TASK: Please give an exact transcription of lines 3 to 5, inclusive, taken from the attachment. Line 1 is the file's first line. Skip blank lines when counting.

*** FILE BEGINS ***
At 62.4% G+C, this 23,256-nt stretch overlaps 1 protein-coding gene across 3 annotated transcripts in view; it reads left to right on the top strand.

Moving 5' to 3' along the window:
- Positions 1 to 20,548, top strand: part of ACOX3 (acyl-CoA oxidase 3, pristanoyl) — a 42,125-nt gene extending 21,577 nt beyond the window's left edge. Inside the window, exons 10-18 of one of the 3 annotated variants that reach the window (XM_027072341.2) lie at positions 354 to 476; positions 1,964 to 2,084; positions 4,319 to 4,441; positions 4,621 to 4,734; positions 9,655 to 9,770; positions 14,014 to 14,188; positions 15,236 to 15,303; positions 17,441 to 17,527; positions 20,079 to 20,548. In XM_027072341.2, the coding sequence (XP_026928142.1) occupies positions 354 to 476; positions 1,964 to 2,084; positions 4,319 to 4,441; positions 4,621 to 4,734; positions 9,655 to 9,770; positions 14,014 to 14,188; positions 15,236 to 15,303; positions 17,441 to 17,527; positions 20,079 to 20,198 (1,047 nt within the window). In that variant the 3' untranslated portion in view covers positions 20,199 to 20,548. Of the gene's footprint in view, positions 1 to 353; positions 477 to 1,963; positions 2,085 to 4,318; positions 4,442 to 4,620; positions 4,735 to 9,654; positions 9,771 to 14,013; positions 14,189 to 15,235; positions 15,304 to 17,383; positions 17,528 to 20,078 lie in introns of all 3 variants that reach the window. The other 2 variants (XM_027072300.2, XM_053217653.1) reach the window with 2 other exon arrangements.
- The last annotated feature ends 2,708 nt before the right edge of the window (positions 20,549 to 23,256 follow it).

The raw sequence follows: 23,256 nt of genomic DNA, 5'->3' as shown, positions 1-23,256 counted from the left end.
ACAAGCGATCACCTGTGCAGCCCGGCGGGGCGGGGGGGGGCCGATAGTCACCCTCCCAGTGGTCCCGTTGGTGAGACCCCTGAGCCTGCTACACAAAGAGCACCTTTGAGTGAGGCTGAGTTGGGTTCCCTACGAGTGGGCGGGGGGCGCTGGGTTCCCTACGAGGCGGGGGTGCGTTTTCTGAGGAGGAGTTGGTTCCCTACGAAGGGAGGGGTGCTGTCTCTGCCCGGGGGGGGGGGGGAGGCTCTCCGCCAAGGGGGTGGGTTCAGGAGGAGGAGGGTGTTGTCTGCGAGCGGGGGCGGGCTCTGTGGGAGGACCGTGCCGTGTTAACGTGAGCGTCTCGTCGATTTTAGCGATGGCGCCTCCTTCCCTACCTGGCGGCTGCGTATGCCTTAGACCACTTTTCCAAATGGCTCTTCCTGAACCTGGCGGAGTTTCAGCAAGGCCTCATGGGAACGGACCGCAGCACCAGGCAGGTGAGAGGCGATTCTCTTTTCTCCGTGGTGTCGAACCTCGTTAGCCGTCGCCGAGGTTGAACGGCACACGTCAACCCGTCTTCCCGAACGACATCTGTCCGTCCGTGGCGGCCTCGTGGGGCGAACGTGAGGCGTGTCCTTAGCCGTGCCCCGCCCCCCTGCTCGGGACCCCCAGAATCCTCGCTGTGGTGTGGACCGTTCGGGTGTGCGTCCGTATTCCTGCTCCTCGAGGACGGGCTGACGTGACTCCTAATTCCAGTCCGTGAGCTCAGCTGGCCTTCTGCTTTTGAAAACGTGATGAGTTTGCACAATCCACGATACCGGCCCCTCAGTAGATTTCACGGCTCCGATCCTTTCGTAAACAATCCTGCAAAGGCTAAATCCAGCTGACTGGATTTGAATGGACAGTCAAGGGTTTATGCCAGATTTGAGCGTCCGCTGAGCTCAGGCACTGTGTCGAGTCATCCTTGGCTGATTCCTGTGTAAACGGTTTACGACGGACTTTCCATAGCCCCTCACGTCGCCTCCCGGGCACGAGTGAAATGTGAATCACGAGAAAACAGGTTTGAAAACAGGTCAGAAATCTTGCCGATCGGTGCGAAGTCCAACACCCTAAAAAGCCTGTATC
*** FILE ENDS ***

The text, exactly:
- Positions 1 to 20,548, top strand: part of ACOX3 (acyl-CoA oxidase 3, pristanoyl) — a 42,125-nt gene extending 21,577 nt beyond the window's left edge. Inside the window, exons 10-18 of one of the 3 annotated variants that reach the window (XM_027072341.2) lie at positions 354 to 476; positions 1,964 to 2,084; positions 4,319 to 4,441; positions 4,621 to 4,734; positions 9,655 to 9,770; positions 14,014 to 14,188; positions 15,236 to 15,303; positions 17,441 to 17,527; positions 20,079 to 20,548. In XM_027072341.2, the coding sequence (XP_026928142.1) occupies positions 354 to 476; positions 1,964 to 2,084; positions 4,319 to 4,441; positions 4,621 to 4,734; positions 9,655 to 9,770; positions 14,014 to 14,188; positions 15,236 to 15,303; positions 17,441 to 17,527; positions 20,079 to 20,198 (1,047 nt within the window). In that variant the 3' untranslated portion in view covers positions 20,199 to 20,548. Of the gene's footprint in view, positions 1 to 353; positions 477 to 1,963; positions 2,085 to 4,318; positions 4,442 to 4,620; positions 4,735 to 9,654; positions 9,771 to 14,013; positions 14,189 to 15,235; positions 15,304 to 17,383; positions 17,528 to 20,078 lie in introns of all 3 variants that reach the window. The other 2 variants (XM_027072300.2, XM_053217653.1) reach the window with 2 other exon arrangements.
- The last annotated feature ends 2,708 nt before the right edge of the window (positions 20,549 to 23,256 follow it).

The raw sequence follows: 23,256 nt of genomic DNA, 5'->3' as shown, positions 1-23,256 counted from the left end.